Also, I am an extremely cautious person.  I do not make decisions quickly or lightly.  I just do not do spontaneous.  So when I have a situation, (and isn’t there always a situation?)  I have thought it through long and carefully.  I have done the research.  I have prayed on it.  I have weighed the pros and cons.  I have consulted mediums and card readers.  Well, not quite, but close.  The point is that I have approached this situation from every possible angle.  Perhaps it’s egotistical and closed-minded of me, but I have trouble believing that your quick advice is going to trump my long and careful consideration.  Odd are, I have already thought of that.  Not because I’m so clever, but because I’ve been turning every angle of this situation over in my mind for a month before anyone else even knew there was a situation.

Lastly, I do not take direction well.  This is, perhaps, putting it mildly.  My particular brand of this affliction is so severe that the most effective way to make sure I will never watch one minute of a movie is to tell me how great it is and how much I will love it.  Well, you can’t tell me what to do, so there.  I realize that this is neither an attractive nor beneficial trait, but as I often tell my children, it’s important for each of us to recognize and embrace our shortcomings.  So, you cannot tell me what to do. Nyah nyah.

So, please.  If I’m talking about a situation, understand that I’m just talking.  Depending on the situation of the day and our relationship, I might be venting, thinking out loud or just simply sharing a piece my life.  I invite you to commiserate, laugh, share similar experiences and vent back.  But in the end, I’m just talking.  I’m not asking for anything.  I don’t need anything.  I’ve got this.  I’ve always got this, even when my life looks like a bubbling, hot mess.  I’m going to figure it out and I’m going to do it by following the only things that I trust.  My heart and my gut.

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RBF Gone Wild

October 9, 2015 Leave a comment

So there’s this huge internet phenomenon known as Resting Bitch Face, or, as it’s more commonly known, RBF.  (I apologize if the language offends.  I don’t make the news.)  I actually read an article about it the other day that referred to it as a Generation Y phenom.  Oh, no no no.  I’ve been dealing with this issue since grade school, my friends.  And I am of a generation that falls earlier in the alphabet than Y.  For years I just called it my default face.  For years I listened to well-meaning folks ordering me to smile.  I mean, come on.  Have you people never seen any old timey pictures?  And you think this is a new development?

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Anyway, I had intended to speak on the many awkward moments and irritations of a person afflicted with RBF, but just the other day, an incident caused me to shift my focus.  You see, I had occasion to be filled with a fury unmatched.  A great and furious anger filled me to the extent that I’m pretty certain that my eyeballs bulged out enough to create a headache that has lasted for days.  The kind of anger that left me unable to sleep hours after the incident had been resolved.  The thing that caused this rage was truly one for the books, but that’s another story for another day.  The thing that you must know about it is that it happened in a public and professional place and I was required by good manners and a Christian heart to hold my temper and remain calm and civil.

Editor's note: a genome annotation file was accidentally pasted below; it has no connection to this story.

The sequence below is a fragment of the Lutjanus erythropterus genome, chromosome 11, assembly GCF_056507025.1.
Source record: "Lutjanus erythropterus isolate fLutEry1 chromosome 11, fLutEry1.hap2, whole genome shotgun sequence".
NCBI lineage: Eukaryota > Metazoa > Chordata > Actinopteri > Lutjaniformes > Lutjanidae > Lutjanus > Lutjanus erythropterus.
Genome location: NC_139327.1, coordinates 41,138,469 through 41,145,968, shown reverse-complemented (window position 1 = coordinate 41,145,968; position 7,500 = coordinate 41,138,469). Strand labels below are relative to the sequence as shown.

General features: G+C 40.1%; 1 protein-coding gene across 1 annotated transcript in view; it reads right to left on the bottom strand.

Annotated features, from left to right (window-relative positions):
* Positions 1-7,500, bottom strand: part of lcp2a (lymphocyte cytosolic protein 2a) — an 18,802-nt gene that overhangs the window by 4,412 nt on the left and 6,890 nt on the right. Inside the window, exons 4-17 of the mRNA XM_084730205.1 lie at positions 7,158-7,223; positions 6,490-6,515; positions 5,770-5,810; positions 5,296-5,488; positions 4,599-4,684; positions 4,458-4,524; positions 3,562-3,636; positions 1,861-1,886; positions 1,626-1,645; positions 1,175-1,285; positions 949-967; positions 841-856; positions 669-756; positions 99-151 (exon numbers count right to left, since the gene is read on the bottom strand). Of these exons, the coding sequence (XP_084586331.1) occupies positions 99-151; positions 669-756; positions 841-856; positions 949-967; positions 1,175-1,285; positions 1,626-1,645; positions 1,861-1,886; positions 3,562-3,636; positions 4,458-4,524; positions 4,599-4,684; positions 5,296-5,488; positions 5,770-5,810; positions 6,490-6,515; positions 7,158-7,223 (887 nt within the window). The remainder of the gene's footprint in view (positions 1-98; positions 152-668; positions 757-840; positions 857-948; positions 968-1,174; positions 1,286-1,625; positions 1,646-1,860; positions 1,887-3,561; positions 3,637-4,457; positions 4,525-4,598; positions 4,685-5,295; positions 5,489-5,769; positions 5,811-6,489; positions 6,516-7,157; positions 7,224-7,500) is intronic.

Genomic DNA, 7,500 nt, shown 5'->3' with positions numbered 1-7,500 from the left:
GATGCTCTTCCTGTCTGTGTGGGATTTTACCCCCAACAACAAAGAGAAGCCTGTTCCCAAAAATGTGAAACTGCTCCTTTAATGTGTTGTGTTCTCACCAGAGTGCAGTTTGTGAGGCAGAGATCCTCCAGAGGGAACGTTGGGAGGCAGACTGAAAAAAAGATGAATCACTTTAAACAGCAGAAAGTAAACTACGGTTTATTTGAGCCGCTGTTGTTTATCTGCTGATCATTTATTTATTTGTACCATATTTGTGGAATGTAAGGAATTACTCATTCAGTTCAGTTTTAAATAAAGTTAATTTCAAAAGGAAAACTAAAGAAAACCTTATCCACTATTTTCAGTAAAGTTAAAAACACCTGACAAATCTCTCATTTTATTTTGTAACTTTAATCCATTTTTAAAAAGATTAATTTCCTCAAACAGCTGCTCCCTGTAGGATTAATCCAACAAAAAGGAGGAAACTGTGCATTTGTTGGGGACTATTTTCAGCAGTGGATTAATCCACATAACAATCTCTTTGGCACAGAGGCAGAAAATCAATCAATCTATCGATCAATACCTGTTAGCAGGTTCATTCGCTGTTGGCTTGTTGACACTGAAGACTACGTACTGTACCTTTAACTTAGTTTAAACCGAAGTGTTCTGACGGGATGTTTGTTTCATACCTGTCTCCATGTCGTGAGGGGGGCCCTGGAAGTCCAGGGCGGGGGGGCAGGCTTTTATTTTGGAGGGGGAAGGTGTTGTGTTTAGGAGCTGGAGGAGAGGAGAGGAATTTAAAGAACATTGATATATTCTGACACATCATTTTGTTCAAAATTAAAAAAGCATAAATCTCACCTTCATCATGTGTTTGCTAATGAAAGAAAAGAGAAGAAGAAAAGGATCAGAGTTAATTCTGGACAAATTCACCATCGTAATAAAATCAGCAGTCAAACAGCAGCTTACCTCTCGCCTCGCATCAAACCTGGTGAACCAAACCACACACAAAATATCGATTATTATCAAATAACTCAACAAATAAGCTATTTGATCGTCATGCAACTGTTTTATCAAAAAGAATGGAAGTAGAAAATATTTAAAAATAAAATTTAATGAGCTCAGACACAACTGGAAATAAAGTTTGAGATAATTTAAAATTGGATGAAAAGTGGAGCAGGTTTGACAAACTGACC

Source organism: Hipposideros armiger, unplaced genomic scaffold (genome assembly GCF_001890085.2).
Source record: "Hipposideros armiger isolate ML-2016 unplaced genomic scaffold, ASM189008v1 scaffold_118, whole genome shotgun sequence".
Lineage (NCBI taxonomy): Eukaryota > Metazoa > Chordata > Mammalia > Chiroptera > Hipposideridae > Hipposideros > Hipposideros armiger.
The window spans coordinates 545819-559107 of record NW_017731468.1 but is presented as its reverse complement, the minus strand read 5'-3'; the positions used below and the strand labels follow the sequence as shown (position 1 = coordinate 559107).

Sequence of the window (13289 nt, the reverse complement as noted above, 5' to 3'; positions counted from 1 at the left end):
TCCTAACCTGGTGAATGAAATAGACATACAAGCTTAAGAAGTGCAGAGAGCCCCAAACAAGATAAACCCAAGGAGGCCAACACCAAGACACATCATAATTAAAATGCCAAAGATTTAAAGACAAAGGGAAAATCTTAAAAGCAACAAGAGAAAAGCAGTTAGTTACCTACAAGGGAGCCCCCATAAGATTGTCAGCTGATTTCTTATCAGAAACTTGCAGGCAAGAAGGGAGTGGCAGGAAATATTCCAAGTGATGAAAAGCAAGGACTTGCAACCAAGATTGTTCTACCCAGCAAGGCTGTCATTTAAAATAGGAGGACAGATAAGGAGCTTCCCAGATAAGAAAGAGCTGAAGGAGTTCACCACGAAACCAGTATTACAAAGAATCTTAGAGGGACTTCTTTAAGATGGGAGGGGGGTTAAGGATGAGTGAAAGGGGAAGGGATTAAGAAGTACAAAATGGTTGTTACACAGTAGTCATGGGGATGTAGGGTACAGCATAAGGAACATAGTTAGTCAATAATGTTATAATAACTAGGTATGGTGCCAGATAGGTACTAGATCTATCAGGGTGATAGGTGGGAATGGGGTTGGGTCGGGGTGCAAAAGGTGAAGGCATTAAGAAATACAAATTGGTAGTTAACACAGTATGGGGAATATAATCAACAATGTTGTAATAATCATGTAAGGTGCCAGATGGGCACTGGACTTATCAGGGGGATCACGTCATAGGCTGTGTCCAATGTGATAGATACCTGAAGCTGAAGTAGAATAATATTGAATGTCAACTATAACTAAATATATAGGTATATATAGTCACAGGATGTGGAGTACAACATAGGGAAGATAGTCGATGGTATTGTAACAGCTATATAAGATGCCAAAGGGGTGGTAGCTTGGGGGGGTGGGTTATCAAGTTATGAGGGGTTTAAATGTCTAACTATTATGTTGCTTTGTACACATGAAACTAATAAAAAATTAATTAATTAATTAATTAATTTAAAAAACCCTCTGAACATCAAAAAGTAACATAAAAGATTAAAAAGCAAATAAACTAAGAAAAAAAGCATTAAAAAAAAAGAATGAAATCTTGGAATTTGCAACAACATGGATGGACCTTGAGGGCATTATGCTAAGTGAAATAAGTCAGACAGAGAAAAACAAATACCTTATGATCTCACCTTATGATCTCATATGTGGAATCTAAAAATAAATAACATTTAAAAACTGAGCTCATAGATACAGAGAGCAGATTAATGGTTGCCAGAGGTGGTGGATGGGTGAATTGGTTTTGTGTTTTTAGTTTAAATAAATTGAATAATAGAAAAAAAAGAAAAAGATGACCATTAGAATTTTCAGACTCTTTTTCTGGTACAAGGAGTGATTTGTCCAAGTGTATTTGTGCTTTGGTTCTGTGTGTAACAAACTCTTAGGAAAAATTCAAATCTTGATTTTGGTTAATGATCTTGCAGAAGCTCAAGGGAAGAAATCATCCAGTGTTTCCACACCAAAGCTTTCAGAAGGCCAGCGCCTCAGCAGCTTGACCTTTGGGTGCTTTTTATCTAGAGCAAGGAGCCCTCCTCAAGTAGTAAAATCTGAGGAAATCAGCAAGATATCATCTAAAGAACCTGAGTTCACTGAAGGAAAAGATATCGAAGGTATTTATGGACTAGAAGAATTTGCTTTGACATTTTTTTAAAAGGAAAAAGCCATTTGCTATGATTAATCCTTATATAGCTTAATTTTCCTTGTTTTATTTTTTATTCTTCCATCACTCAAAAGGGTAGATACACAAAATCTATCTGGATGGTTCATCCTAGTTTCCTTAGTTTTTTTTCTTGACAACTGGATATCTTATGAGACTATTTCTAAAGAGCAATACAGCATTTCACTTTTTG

I swallowed my true feelings and I kept all my words inside my head, so as to not be arrested, committed or tackled and pepper-sprayed on the spot.  I communicated in a tone that I felt was, if not nice, certainly acceptable.  I adopted an “agree to disagree” point of view and stormed out removed myself from the situation as quickly as societal norms would allow.  By that point I was really just trying to get out of there before words and incomprehensible noises started spilling out of my face.  In the distant part of my brain that was fighting to make me behave, I realized that I was not being quite polite, I was being okay.  I figured I had some displeasure showing, but I thought I had hidden the surge of crazy rage pretty well.

Well, as it happened, my daughter was present for the show.  Even if I had not let loose a furious tirade the moment the door closed behind me, she knew the deal.  I assumed that it was just a case of a child being sensitive to her mother’s moods, but in recounting the scene, she told me different.  “As soon as she said blahblahblah, something happened with your face.”

Ah, my face.  That face of mine, which, on the best of times may look mildly content.  At rest, I look pretty pissed.  And apparently, when I am quite angry, my face hulks out, completely without my knowledge.  So while I was doing my level best to maintain my composure, my face was doing its own thing.  Friends, my resting bitch face morphed into active bitch face, and if my daughter can be believed, it is quite a sight to behold.

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Here’s the thing about RBF sufferers.  Not only do we have to work very, very hard at not looking mad all the time, but when we are actually mad, we must develop a truly spectacular angry face.  So, you know, people understand the difference.  Sadly, a side effect of RBF is that we can’t always control our expressions that well.  If we could, we wouldn’t look so angry all the time, follow?  So when the occasion calls for a striking expression, that expression tends to appear, as if by magic.  And then that chick you always thought look kind of bitchy?  She just got downright scary.  This explains a great many things, not the least of which is my consistent failure to win friends and influence people.